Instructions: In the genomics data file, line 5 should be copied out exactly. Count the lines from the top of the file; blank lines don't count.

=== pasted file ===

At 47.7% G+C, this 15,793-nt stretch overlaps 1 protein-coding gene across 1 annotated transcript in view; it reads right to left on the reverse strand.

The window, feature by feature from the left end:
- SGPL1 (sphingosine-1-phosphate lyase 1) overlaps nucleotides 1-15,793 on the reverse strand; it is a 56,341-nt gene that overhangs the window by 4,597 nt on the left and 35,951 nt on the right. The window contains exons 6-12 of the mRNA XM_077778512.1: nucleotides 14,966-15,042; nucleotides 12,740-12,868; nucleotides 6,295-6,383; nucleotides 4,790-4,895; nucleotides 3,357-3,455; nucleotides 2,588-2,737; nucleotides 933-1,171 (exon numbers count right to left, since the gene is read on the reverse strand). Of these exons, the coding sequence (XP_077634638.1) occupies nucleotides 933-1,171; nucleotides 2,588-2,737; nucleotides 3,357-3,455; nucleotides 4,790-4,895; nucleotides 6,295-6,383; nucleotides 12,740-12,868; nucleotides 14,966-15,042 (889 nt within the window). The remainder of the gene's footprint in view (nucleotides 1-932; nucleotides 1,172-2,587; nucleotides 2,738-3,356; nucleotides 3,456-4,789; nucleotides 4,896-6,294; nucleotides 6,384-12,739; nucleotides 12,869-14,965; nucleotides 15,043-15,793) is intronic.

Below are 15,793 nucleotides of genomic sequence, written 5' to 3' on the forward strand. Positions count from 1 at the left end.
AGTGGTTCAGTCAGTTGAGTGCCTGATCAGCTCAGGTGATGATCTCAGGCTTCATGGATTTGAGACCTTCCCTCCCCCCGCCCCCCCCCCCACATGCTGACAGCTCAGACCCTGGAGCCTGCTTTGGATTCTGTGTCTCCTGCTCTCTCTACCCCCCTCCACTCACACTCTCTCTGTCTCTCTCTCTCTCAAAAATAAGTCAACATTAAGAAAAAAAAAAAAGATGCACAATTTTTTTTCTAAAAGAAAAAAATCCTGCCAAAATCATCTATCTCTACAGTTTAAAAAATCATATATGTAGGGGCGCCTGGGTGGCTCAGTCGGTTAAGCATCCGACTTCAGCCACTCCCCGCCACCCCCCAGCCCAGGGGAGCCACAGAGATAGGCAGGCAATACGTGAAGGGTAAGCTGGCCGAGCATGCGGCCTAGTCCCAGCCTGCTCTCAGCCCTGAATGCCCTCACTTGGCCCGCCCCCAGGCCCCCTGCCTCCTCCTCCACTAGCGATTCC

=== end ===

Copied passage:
AGTGGTTCAGTCAGTTGAGTGCCTGATCAGCTCAGGTGATGATCTCAGGCTTCATGGATTTGAGACCTTCCCTCCCCCCGCCCCCCCCCCCACATGCTGACAGCTCAGACCCTGGAGCCTGCTTTGGATTCTGTGTCTCCTGCTCTCTCTACCCCCCTCCACTCACACTCTCTCTGTCTCTCTCTCTCTCAAAAATAAGTCAACATTAAGAAAAAAAAAAAAGATGCACAATTTTTTTTCTAAAAGAAAAAAATCCTGCCAAAATCATCTATCTCTACAGTTTAAAAAATCATATATGTAGGGGCGCCTGGGTGGCTCAGTCGGTTAAGCATCCGACTTCAGCCACTCCCCGCCACCCCCCAGCCCAGGGGAGCCACAGAGATAGGCAGGCAATACGTGAAGGGTAAGCTGGCCGAGCATGCGGCCTAGTCCCAGCCTGCTCTCAGCCCTGAATGCCCTCACTTGGCCCGCCCCCAGGCCCCCTGCCTCCTCCTCCACTAGCGATTCC